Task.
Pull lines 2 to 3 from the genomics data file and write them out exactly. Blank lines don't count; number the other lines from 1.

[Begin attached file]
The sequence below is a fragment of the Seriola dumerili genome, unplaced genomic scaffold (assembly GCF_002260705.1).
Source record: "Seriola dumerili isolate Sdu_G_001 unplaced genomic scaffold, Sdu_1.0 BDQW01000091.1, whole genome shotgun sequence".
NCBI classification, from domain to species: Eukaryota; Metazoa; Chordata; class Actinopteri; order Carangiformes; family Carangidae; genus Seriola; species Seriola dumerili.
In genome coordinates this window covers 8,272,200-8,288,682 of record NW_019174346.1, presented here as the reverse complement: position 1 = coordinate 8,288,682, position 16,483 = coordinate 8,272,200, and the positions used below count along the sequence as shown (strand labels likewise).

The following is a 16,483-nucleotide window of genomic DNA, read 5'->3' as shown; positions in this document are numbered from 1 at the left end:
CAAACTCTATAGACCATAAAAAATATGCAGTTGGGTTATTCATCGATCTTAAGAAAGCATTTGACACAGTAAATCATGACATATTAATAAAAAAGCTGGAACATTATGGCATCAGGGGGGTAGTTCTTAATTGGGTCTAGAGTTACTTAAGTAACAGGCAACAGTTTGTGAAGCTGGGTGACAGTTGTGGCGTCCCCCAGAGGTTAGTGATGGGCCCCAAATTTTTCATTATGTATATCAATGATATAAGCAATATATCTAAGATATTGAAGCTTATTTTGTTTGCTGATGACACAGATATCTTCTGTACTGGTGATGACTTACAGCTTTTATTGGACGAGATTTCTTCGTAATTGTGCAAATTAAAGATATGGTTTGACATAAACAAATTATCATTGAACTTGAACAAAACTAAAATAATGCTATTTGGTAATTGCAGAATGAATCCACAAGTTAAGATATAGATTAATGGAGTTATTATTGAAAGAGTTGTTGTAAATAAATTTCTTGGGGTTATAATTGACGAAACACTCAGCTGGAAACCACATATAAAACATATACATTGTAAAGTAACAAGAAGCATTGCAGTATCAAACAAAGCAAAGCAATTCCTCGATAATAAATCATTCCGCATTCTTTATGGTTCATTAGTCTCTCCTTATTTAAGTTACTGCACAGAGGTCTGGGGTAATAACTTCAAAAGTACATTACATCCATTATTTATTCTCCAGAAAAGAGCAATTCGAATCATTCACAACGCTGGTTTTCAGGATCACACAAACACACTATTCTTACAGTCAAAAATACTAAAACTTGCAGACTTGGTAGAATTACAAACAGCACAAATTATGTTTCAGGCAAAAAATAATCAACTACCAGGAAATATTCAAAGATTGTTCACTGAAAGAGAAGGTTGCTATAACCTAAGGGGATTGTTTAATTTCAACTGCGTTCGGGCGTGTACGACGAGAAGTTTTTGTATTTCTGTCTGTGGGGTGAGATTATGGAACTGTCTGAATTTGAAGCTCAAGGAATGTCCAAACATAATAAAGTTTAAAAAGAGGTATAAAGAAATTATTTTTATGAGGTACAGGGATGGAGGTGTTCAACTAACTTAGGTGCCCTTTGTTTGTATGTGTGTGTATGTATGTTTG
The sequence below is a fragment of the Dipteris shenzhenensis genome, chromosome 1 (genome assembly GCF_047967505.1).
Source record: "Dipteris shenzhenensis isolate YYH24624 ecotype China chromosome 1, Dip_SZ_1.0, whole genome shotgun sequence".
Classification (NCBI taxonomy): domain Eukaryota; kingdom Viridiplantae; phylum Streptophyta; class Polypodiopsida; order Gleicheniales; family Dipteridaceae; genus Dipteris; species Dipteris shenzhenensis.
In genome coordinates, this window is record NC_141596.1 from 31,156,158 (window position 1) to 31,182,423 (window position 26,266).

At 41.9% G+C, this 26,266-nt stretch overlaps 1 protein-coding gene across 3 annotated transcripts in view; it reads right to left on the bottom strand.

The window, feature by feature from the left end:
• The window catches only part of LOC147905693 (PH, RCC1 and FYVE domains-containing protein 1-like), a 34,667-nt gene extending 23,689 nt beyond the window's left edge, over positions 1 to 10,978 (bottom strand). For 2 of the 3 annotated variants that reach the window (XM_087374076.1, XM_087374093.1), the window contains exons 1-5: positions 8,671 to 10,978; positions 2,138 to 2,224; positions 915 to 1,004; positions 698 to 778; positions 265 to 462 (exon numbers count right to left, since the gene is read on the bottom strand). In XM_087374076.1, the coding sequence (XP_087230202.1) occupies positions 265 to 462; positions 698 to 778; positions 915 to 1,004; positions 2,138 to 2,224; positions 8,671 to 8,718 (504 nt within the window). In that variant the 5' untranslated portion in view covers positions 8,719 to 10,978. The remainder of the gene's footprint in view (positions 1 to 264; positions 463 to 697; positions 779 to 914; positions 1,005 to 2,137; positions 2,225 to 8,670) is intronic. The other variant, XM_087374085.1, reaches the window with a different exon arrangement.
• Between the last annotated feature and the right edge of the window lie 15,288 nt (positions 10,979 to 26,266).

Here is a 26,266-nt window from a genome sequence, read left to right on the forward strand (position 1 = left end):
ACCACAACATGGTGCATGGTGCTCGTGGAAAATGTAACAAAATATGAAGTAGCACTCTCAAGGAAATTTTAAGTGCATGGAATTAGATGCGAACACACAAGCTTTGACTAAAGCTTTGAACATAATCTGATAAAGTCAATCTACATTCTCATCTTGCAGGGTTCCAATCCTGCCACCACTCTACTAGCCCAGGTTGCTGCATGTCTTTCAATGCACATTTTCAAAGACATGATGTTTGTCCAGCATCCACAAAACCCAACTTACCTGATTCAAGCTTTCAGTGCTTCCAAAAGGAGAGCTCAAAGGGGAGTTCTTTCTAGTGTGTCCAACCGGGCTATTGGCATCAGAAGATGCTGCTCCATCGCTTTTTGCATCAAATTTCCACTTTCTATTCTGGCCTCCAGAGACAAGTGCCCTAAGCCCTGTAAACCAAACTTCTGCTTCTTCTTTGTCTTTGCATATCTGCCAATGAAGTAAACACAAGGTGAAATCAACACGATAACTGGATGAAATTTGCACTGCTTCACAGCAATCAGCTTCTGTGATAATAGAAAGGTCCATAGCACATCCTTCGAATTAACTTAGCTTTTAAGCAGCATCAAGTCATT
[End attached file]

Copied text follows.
Source record: "Seriola dumerili isolate Sdu_G_001 unplaced genomic scaffold, Sdu_1.0 BDQW01000091.1, whole genome shotgun sequence".
NCBI classification, from domain to species: Eukaryota; Metazoa; Chordata; class Actinopteri; order Carangiformes; family Carangidae; genus Seriola; species Seriola dumerili.